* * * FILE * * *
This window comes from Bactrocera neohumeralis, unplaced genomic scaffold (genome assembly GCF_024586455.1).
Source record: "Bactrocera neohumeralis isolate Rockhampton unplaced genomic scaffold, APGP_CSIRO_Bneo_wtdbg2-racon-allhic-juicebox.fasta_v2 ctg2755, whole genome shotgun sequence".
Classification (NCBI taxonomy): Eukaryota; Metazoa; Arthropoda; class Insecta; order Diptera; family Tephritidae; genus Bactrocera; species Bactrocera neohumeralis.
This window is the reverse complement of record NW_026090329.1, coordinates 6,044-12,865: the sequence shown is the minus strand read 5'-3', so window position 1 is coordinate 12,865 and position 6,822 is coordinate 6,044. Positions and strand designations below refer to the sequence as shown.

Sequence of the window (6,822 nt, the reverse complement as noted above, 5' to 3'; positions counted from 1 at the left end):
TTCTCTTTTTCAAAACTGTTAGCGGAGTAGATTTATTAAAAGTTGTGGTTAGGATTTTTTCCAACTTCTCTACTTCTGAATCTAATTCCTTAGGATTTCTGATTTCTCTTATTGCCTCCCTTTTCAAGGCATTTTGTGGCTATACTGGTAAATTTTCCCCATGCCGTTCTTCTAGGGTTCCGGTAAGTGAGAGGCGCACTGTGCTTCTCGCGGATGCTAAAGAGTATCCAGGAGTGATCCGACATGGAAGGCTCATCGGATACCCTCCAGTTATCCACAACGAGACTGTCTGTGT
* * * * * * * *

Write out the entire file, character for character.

This window comes from Bactrocera neohumeralis, unplaced genomic scaffold (genome assembly GCF_024586455.1).
Source record: "Bactrocera neohumeralis isolate Rockhampton unplaced genomic scaffold, APGP_CSIRO_Bneo_wtdbg2-racon-allhic-juicebox.fasta_v2 ctg2755, whole genome shotgun sequence".
Classification (NCBI taxonomy): Eukaryota; Metazoa; Arthropoda; class Insecta; order Diptera; family Tephritidae; genus Bactrocera; species Bactrocera neohumeralis.
This window is the reverse complement of record NW_026090329.1, coordinates 6,044-12,865: the sequence shown is the minus strand read 5'-3', so window position 1 is coordinate 12,865 and position 6,822 is coordinate 6,044. Positions and strand designations below refer to the sequence as shown.

Sequence of the window (6,822 nt, the reverse complement as noted above, 5' to 3'; positions counted from 1 at the left end):
TTCTCTTTTTCAAAACTGTTAGCGGAGTAGATTTATTAAAAGTTGTGGTTAGGATTTTTTCCAACTTCTCTACTTCTGAATCTAATTCCTTAGGATTTCTGATTTCTCTTATTGCCTCCCTTTTCAAGGCATTTTGTGGCTATACTGGTAAATTTTCCCCATGCCGTTCTTCTAGGGTTCCGGTAAGTGAGAGGCGCACTGTGCTTCTCGCGGATGCTAAAGAGTATCCAGGAGTGATCCGACATGGAAGGCTCATCGGATACCCTCCAGTTATCCACAACGAGACTGTCTGTGT